The global video game market is worth more than 131 billion dollars making it one of the biggest and the most profitable businesses of all time. It took developers tens or even hundreds of dollars to create such games as Grand Theft Auto and Halo which brought them millions of fans across the world and billion-dollar revenues.
Luckily, it doesn’t mean that you’ll have to spend a fortune playing video games. There are options for everyone: from free to expensive titles. You can play a browser game without spending anything, choose regulated casino sites that allow to use New Zealand dollars and have a one-dollar deposit, or purchase a gaming console with tens of built-in games.
That is why we decided to discuss the main tips on how to manage money when playing video games. Hopefully, they will be of great use.
Track gaming costs
At first, everything was rather simple: you purchased a video game and could play it without any further fees. However, at the moment there are multiple financial models that make the game extremely expensive in the long run. For example:
- Games with downloadable content. Most video games are updated from time to time which means that to unlock new features or levels you’ll need to spend extra money. Yes, it’s not compulsory but you may miss the full gaming experience. Read game’s terms and conditions beforehand to find out whether it has DLC;
- Games with subscriptions. There are games that require players to pay a particular fee to play the game. Just like for a swimming pool membership. With it, you can enjoy any game from the library during a particular time period. The key thing to consider is how often you play. If you spend hours every day, the subscription can actually save you lots of money. Otherwise, it’s not worth the funds spent;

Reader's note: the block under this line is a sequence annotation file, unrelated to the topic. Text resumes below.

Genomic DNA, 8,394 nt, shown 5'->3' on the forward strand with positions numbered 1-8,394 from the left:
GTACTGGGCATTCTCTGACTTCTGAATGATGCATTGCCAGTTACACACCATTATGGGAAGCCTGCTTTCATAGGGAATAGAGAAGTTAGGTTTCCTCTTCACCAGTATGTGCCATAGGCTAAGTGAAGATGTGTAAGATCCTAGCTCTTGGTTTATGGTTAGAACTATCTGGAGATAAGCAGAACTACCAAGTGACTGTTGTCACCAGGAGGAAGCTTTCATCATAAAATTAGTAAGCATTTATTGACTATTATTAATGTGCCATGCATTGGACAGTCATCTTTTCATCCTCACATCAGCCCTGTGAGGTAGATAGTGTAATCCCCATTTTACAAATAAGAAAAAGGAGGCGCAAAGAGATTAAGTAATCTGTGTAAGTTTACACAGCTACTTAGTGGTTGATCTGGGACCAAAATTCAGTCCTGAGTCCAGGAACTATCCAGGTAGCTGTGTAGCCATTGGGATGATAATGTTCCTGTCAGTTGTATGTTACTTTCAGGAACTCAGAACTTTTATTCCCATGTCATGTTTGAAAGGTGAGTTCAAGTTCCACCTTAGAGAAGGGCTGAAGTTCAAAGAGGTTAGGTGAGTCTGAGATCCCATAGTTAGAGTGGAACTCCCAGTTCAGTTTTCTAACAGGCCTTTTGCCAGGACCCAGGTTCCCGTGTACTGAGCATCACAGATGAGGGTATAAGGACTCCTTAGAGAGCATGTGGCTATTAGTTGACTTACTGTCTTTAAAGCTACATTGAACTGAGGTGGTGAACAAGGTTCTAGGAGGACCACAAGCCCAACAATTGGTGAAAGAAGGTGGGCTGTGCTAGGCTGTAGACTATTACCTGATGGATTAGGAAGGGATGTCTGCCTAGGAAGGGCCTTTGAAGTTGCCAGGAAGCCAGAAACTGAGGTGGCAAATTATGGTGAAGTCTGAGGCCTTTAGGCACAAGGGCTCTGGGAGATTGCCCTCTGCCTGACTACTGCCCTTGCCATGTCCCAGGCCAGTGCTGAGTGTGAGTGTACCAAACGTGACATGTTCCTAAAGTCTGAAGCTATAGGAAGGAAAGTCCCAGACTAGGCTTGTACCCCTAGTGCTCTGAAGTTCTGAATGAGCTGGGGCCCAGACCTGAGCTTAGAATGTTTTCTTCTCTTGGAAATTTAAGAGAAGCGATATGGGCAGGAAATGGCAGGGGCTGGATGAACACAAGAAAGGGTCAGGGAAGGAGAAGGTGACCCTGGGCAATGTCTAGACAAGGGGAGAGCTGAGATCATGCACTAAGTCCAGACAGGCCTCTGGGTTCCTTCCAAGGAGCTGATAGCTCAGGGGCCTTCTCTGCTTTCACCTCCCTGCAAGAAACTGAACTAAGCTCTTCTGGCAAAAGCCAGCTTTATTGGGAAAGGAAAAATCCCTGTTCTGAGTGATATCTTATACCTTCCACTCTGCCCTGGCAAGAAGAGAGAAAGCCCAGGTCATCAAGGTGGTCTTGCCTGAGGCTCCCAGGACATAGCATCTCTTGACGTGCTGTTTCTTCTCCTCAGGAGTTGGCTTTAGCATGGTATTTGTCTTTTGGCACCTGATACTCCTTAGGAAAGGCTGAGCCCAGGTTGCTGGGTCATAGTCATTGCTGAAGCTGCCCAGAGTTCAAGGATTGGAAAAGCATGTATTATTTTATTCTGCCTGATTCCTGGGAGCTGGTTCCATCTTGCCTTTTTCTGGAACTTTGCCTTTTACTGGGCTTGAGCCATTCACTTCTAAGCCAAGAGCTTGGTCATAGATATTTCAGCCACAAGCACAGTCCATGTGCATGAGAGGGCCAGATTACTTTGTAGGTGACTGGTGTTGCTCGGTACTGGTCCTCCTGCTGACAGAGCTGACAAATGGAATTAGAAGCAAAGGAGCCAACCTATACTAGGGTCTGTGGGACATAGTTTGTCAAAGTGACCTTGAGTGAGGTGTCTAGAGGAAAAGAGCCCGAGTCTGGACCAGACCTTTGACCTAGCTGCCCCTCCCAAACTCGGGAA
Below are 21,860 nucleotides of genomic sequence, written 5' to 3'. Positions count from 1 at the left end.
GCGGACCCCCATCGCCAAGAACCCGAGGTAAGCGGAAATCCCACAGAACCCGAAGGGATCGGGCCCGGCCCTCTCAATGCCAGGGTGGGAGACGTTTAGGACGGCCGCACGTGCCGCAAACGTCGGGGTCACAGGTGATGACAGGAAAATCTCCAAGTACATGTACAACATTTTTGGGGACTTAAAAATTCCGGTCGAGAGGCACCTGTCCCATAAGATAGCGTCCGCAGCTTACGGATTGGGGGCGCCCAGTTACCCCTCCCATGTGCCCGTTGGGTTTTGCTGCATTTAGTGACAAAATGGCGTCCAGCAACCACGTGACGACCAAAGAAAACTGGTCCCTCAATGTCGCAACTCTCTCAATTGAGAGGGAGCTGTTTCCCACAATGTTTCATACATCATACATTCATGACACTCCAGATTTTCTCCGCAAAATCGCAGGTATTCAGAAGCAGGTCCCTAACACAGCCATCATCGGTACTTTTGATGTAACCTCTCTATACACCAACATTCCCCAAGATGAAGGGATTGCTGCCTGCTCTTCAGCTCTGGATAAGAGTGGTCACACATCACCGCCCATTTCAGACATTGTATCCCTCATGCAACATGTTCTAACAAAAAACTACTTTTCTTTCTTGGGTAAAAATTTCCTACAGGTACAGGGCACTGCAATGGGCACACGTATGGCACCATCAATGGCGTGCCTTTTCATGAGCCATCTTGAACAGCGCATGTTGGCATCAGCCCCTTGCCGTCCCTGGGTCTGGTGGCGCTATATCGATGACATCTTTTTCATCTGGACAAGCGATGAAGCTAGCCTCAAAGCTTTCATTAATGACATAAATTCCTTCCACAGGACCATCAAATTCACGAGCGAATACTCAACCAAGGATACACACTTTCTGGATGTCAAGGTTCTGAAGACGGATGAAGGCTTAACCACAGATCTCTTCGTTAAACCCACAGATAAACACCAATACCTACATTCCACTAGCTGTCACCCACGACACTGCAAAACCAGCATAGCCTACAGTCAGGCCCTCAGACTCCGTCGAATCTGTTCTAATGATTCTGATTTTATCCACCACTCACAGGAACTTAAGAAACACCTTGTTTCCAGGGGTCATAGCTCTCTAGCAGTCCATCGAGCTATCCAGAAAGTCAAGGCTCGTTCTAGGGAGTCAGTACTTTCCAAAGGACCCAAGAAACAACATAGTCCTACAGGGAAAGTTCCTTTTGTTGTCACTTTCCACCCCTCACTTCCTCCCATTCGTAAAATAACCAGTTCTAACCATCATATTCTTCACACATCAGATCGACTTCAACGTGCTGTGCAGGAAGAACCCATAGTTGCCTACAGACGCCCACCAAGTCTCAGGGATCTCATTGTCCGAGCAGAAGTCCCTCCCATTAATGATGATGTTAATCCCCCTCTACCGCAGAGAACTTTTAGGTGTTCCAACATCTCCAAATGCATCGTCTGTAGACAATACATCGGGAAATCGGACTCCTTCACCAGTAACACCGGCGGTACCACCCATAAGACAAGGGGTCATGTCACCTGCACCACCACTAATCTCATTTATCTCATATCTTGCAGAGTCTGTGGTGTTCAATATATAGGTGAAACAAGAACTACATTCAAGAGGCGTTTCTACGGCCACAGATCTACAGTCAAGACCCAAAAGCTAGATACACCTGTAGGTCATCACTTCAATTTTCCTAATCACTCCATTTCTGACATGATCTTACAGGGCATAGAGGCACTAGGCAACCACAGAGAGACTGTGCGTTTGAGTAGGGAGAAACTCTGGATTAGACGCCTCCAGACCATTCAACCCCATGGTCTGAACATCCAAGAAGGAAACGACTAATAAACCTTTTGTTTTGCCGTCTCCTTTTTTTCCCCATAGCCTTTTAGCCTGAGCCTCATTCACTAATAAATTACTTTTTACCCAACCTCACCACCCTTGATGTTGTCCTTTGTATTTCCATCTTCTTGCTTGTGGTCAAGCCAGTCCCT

- Free games with microtransactions. These transactions are called micro because they are so small you might not notice them at first. The game itself may be free to download but developers will motivate players to purchase currency, additional content, or various customization features. Considering that these transactions are so small, it is easy to start spending much without noticing. We recommend setting a budget beforehand.
Make gaming a separate budget item
Budgeting is an important skill that allows spending only what you can afford to spend. With proper budgeting, it’s possible to break your finances into different categories and avoid spending the money from one group on the item from another one. For example, with budgeting, you won’t spend the utility payments money on gaming.
Usually, entertainment should make 5-10% of your budget and include gaming. This category may also contain eating in cafes or going to the cinema. If you make a single payment to buy a video game, budgeting might not be necessary but everything changes with microtransactions. They take place regularly and it is easy to lose track of the spending.
Don’t be fooled by sales
Who doesn’t like discounts? Gamers also have access to numerous sales. For example, the Steam platform often offers discounts that reach 90%. However, there’s a catch: players tend to purchase games or built-in features with discounts which they wouldn’t buy for a full price. Thus, you should always make a list of the games you are planning to buy so that during sales you won’t have to exceed the budget. Thus, you won’t end up without money and with the games, you don’t even need. Let the budget guide you because it remains the same even if the prices drop.
Money management is the key to a positive gaming
Like any other hobby, it is possible to fit gaming into your budget if you apply the tips above. Always read descriptions to be aware of additional payments that might be waiting for you, budget your gaming expenditures, and purchase games and their features with discounts only if you really need the product.
Remember, playing video games is a positive hobby until it makes you run out of money. Approach the process with seriousness, ask for help if necessary, and you’ll always have enough funds to buy the latest releases or updates.